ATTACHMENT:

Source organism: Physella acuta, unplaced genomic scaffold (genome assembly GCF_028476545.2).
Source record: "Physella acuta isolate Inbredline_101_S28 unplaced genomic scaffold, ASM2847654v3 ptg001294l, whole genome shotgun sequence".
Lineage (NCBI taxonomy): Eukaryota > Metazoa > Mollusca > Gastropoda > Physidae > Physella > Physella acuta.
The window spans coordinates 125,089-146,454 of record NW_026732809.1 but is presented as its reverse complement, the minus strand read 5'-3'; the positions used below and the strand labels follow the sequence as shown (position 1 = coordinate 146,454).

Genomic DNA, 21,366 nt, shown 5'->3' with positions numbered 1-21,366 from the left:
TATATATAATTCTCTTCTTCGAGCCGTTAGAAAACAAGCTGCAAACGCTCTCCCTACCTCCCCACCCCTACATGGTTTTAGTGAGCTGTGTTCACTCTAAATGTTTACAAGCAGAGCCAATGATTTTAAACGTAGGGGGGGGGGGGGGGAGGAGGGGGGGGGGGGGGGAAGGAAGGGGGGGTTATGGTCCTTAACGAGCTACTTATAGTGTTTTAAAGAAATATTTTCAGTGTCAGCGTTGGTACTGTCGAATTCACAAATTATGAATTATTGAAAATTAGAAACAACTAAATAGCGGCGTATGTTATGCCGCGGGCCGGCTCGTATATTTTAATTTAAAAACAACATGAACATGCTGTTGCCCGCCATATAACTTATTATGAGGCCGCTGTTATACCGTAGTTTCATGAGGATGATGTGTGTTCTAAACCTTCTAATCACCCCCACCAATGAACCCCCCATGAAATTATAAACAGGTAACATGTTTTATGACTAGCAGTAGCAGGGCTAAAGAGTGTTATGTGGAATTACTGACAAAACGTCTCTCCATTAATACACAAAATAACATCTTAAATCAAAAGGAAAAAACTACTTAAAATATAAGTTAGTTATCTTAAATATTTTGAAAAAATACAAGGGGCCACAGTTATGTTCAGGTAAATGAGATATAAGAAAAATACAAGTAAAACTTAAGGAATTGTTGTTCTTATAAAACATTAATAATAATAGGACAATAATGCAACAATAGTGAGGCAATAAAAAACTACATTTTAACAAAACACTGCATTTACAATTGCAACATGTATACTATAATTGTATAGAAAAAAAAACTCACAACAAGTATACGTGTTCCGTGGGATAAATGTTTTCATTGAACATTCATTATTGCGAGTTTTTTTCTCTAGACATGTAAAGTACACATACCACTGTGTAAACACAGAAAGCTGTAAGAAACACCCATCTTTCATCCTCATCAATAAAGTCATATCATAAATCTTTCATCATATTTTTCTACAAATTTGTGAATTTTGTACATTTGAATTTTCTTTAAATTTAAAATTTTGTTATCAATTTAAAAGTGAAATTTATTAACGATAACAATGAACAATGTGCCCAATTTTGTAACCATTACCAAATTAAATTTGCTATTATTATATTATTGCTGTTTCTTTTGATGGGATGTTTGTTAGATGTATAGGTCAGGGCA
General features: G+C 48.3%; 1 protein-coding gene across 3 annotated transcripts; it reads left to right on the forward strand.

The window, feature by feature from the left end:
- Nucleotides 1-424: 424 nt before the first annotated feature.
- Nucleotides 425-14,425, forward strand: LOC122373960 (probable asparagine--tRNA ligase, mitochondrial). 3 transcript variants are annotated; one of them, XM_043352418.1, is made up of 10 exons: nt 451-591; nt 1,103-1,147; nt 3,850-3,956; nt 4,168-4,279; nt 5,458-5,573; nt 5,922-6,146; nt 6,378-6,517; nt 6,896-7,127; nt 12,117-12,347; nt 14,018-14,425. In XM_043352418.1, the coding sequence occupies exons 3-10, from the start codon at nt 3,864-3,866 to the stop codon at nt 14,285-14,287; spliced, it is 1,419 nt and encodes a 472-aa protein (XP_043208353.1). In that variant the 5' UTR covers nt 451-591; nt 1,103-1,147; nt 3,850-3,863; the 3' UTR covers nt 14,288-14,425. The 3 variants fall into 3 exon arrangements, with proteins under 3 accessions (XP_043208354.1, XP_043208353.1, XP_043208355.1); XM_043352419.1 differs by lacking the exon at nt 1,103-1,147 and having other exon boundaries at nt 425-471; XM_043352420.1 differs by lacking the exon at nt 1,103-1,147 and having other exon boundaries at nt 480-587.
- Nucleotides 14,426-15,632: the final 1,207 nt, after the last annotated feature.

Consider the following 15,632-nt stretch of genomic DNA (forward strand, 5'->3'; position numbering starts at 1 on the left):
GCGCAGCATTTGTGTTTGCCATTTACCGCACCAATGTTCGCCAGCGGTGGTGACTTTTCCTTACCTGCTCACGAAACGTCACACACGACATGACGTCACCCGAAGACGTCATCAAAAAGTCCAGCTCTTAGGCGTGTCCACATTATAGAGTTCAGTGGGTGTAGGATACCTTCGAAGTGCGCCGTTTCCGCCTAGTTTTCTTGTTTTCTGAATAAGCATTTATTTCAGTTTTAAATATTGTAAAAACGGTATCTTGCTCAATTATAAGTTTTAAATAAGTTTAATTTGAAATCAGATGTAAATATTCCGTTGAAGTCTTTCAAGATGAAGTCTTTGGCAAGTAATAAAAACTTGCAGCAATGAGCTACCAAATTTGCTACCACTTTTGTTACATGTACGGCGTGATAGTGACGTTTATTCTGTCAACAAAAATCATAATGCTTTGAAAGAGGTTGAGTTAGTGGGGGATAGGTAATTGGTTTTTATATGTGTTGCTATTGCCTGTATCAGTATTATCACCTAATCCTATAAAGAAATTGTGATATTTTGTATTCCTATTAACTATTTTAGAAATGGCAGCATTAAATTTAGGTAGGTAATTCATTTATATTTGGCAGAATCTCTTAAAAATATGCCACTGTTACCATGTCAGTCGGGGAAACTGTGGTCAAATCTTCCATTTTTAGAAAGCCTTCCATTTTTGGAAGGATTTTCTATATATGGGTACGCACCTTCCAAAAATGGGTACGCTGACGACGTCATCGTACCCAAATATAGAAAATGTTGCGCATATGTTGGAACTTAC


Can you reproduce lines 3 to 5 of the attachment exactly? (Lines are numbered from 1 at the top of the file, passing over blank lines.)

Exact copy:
Lineage (NCBI taxonomy): Eukaryota > Metazoa > Mollusca > Gastropoda > Physidae > Physella > Physella acuta.
The window spans coordinates 125,089-146,454 of record NW_026732809.1 but is presented as its reverse complement, the minus strand read 5'-3'; the positions used below and the strand labels follow the sequence as shown (position 1 = coordinate 146,454).

Genomic DNA, 21,366 nt, shown 5'->3' with positions numbered 1-21,366 from the left: